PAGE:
While blasting itself is an absolutely essential step in the operation of a quarry, here at T.H Kinsella specifically, we undertake protective measures far beyond that mandated as the industry norm in the interest of preserving the full sanctity of the environment that surrounds us.

How do we do this? Well, to begin, let's start with a basic look at the process. As a general rule, we utilize at or near 4,400 pounds of explosives to extract every 9,000 tons of stone. The key component in these charges is an ammonium nitrate compound, which is actually a form of fertilizer. This compound has a number of desirable characteristics suited to its job, but chief among these is that it can be handled and stored without danger of accidental detonation.

When a blast does become necessary to "unlock" a supply of stone, the ammonium nitrate compound is doled out in a carefully measured dose into drill holes prepared in a rock face as described previously. Each charge is then detonated in precise sequence to ensure that every ounce of explosive energy is utilized specifically toward breaking the intended stone and dropping it directly onto the quarry floor - this is the initial ground vibration that some of our neighbors feel when we blast. In actuality, this rumble is many small detonations that go off one after another over a short time frame.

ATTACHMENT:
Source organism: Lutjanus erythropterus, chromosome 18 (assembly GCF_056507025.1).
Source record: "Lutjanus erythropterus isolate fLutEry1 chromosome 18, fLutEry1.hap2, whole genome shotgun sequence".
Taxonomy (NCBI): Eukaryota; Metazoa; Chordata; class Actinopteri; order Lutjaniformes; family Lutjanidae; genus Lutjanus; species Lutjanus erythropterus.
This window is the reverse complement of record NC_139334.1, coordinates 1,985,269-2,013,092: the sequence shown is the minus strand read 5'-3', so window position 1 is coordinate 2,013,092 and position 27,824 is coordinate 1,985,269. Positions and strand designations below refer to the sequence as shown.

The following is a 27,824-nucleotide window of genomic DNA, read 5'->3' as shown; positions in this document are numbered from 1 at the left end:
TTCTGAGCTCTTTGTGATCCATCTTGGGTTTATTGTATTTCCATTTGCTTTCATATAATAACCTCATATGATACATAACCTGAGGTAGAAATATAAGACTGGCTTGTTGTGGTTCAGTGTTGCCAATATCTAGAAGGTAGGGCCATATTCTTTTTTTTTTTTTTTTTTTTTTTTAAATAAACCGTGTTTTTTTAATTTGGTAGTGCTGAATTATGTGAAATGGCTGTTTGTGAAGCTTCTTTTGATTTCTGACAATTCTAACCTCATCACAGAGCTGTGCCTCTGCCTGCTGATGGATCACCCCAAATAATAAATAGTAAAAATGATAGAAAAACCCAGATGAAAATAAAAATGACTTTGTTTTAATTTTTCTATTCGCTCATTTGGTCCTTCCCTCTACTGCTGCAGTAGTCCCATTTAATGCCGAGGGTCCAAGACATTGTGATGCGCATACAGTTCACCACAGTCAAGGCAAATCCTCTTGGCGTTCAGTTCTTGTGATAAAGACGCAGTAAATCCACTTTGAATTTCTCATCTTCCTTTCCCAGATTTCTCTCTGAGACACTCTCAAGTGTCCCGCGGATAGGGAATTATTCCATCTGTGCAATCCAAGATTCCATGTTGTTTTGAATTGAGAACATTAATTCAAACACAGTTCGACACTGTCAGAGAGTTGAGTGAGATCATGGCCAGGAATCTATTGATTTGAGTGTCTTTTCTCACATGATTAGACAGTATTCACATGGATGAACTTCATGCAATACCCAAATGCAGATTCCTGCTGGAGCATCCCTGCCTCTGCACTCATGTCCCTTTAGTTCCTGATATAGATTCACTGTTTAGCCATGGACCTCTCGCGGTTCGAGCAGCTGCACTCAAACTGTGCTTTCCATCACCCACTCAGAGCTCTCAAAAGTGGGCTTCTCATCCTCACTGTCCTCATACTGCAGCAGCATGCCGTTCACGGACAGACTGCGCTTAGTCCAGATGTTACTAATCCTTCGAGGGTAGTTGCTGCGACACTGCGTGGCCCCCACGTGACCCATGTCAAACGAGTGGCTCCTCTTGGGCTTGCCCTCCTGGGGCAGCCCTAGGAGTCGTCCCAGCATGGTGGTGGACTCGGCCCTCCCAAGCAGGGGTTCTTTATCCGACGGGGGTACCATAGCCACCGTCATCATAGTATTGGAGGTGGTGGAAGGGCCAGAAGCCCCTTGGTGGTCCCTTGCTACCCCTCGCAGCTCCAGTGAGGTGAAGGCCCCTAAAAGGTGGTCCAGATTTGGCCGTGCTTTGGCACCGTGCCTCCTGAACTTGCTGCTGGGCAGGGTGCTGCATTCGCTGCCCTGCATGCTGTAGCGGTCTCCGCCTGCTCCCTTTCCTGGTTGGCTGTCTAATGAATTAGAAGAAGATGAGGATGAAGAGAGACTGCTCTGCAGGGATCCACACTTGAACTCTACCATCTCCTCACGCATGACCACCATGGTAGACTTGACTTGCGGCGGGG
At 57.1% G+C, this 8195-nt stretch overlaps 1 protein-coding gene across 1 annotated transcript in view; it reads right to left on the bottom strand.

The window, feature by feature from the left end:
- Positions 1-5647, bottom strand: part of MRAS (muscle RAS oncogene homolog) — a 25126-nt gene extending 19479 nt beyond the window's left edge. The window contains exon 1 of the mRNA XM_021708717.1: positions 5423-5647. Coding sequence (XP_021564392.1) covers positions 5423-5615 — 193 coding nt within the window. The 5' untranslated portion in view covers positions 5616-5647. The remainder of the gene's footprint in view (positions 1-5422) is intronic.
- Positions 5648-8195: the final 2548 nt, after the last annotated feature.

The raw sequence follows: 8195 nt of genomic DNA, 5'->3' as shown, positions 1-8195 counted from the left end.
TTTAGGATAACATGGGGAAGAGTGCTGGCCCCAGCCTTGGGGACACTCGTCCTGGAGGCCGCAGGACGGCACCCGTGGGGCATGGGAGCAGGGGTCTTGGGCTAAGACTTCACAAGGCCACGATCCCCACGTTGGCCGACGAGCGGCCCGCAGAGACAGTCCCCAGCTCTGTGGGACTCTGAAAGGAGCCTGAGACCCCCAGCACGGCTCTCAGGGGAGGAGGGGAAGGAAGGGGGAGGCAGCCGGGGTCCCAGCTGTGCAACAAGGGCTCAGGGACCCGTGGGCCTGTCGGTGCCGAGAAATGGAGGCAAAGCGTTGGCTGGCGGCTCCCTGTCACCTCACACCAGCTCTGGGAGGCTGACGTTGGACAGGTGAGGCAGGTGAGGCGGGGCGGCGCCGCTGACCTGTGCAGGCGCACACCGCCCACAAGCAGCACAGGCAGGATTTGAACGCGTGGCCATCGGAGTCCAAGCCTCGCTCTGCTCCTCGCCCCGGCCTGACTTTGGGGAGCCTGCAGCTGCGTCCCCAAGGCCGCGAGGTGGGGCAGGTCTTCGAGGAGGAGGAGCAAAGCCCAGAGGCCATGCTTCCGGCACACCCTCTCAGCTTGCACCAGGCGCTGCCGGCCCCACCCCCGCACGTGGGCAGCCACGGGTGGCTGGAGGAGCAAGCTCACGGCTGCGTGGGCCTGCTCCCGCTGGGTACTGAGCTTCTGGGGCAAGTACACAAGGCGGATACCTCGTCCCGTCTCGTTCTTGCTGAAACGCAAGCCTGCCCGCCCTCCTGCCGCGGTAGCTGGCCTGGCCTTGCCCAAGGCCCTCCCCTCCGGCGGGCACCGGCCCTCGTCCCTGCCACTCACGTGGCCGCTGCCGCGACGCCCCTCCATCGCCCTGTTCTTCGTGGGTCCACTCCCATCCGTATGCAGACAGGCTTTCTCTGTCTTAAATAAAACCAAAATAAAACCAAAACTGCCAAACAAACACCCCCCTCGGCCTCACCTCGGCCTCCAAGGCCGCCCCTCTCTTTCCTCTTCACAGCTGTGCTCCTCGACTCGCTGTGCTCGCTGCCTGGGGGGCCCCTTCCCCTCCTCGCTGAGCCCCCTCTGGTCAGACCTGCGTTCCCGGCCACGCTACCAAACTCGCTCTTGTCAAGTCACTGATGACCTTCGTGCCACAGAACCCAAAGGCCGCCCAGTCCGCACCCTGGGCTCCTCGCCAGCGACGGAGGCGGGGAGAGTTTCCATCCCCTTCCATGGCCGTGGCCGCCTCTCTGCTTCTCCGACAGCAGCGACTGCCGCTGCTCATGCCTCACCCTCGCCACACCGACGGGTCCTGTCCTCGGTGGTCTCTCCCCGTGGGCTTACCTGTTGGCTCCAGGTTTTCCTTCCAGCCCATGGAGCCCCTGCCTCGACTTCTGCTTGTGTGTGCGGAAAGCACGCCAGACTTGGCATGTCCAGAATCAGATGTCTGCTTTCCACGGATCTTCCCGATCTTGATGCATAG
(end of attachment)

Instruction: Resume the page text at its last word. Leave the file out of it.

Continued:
After a few seconds, depending on the distance from our quarry to the observation point, an interested onlooker may feel and hear an "airwave." This results from small amounts of the blast's energy naturally escaping into the airspace above. Under most circumstances, this energy dissipates rapidly into the atmosphere. Under certain atmospheric conditions some of these airwaves can bounce off of dense cloud cover and back to the ground, where they may at times be felt or heard.

Fortunately, after more than 40 years of careful study by federal, state, and private agencies, it is now possible to measure with precise accuracy the effect of blasting in any area, and it is from this data that proven safety standards have been developed by governmental agencies to assure the protection of property bordering rock quarries all across the United States.

Here at T.H. Kinsella, the ground vibrations from blasts in our quarry are an average of only 1/5 of this mandated limit. Why do we maintain such a significant margin of safety by staying this far below the standard? Quite simply, it is a matter of carefully planned Company policy designed to ensure with certainty that undue stress be alleviated from our neighbors. Not only are we pleased to embrace a policy of hyper-vigilant and responsible blast planning, but we proudly monitor and record every relevant variable for each of our blasts in order to demonstrate our compliance well in excess of governmental standards.

A neighbor you can depend on, a name you can trust - that's the T.H. Kinsella tradition at work.